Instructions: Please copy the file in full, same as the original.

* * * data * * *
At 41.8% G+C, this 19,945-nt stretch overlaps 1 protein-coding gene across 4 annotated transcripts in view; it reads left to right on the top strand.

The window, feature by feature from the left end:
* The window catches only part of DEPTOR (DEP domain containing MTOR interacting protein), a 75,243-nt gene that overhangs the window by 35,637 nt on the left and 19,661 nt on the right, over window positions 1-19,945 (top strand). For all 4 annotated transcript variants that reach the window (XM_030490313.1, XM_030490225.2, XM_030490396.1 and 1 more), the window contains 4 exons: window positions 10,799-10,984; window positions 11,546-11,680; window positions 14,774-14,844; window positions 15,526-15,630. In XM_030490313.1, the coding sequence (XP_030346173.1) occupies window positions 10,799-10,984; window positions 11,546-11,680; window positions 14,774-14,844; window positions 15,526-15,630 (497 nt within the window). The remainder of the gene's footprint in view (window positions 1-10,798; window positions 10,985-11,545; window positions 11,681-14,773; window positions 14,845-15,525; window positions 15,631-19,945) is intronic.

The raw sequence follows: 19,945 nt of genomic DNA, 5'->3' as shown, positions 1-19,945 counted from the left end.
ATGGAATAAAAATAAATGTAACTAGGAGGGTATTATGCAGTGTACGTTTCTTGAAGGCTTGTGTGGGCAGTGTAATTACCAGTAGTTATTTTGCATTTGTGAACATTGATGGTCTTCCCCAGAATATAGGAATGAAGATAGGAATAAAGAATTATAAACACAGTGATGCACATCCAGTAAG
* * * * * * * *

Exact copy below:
At 41.8% G+C, this 19,945-nt stretch overlaps 1 protein-coding gene across 4 annotated transcripts in view; it reads left to right on the top strand.

The window, feature by feature from the left end:
* The window catches only part of DEPTOR (DEP domain containing MTOR interacting protein), a 75,243-nt gene that overhangs the window by 35,637 nt on the left and 19,661 nt on the right, over window positions 1-19,945 (top strand). For all 4 annotated transcript variants that reach the window (XM_030490313.1, XM_030490225.2, XM_030490396.1 and 1 more), the window contains 4 exons: window positions 10,799-10,984; window positions 11,546-11,680; window positions 14,774-14,844; window positions 15,526-15,630. In XM_030490313.1, the coding sequence (XP_030346173.1) occupies window positions 10,799-10,984; window positions 11,546-11,680; window positions 14,774-14,844; window positions 15,526-15,630 (497 nt within the window). The remainder of the gene's footprint in view (window positions 1-10,798; window positions 10,985-11,545; window positions 11,681-14,773; window positions 14,845-15,525; window positions 15,631-19,945) is intronic.

The raw sequence follows: 19,945 nt of genomic DNA, 5'->3' as shown, positions 1-19,945 counted from the left end.
ATGGAATAAAAATAAATGTAACTAGGAGGGTATTATGCAGTGTACGTTTCTTGAAGGCTTGTGTGGGCAGTGTAATTACCAGTAGTTATTTTGCATTTGTGAACATTGATGGTCTTCCCCAGAATATAGGAATGAAGATAGGAATAAAGAATTATAAACACAGTGATGCACATCCAGTAAG